I have been asked no less than 1000 times why I’ve self-harm, like why I do it. And it’s taken me until recently (4.19.16) to be able to answer this question in a way I feel is accurate for me. The answer: because it’s the one thing that I could always count on. It is the one thing that never let me down.

I have/had a routine or some would call a ritual. It includes preparing my tool, the actual act, and then the after/clean up. It’s something, one thing, my brain can focus 100% on for a few minutes. As an autistic person, this is rare…even hard. I feel so much. All the time. Sometimes it just needs to stop. Stop. For 15 minutes. And for 15 minutes I can have a single thought. A single focus. – A lot of people say exercise is a good alternative. For some maybe, for me it is not. For me, and I know for many others who struggle with self-harm, exercise is also a struggle of its own.

The Prep Stage

The prep stage includes new tools every time and rinsing the new tool with water.  (I promised myself before the first time I self-harmed I would only use clean ones each time, and never use one more than a 3-4 times). Then I would get in the shower to actually self-harm. (Only a couple times did I ever not get in the shower to harm and it was the times I ended up cutting super deep on accident: I was in a hurry).

There was a couple times growing up when I forgot my tools in the bathroom after I was done and never once was I caught, but man I was terrified of it. And then when I left home and lived on my own I constantly had several tools in my shower “just in case” is what I told myself. It was my safe guard.

After Self-harm

After I have self-harmed, I then have something to take care of. Something to fix. Something to heal. Something to change. I rinse it in water in the shower. I make sure the cuts stops bleeding. And then go about my shower. After my shower, drying is complicated because I mostly cut on my forearms, (early on I cut my thighs and my stomach, mostly because they were easier to hide). I would dry careful, as not to rip any open. And then I wear long sleeves so no one sees but also to protect them from germs. And I would clean the cuts once a day with warm water in the shower. (Later I did start covering them with gauze and an ace wrap, and treating them with lavender).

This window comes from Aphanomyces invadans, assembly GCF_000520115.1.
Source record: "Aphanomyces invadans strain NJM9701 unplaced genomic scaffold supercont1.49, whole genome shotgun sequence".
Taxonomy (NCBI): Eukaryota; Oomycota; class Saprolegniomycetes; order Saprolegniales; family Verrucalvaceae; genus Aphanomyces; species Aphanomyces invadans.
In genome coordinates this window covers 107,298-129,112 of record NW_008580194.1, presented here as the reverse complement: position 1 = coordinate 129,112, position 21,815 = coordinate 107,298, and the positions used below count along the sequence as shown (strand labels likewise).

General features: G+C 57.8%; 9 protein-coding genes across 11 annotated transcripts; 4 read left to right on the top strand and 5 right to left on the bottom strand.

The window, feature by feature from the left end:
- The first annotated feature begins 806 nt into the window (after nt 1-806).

Today

It has been almost 3 years since I last self-harmed (32 months and 10 days if you want to be exact). And it’s been hard, I’ve had times where I really struggled to not self-harm. The last 2 ½ months or so my anxiety has increased significantly, because for the first time in my life all of my basic needs are met. For the first time in my life, I am able to not have to live in a dissociative or partly dissociative state all the time. And the last couple weeks have been particularly hard not cutting, so hard I even went to the psych ER (for anyone who knows me personally knows that is not something I am a fan of and use only as a last resort because I have had several bad experiences with it). It was truly life altering though, my fiancé took me and stayed the entire time by my side and spoke and explained things when I couldn’t. Being autistic, it’s hard for me to put things into verbal words sometimes. The ER is a dedicated ER here in Central Texas for psychiatric care and I received fantastic care, the doctor and the social worker really listened to me and what I needed and make sure I was as comfortable as I could be. They gave me a trial prescription to try in the mean time before I could seem my normal doctor, and they gave me awesome resources for therapy. This trip truly changed my life.

 

~Sarah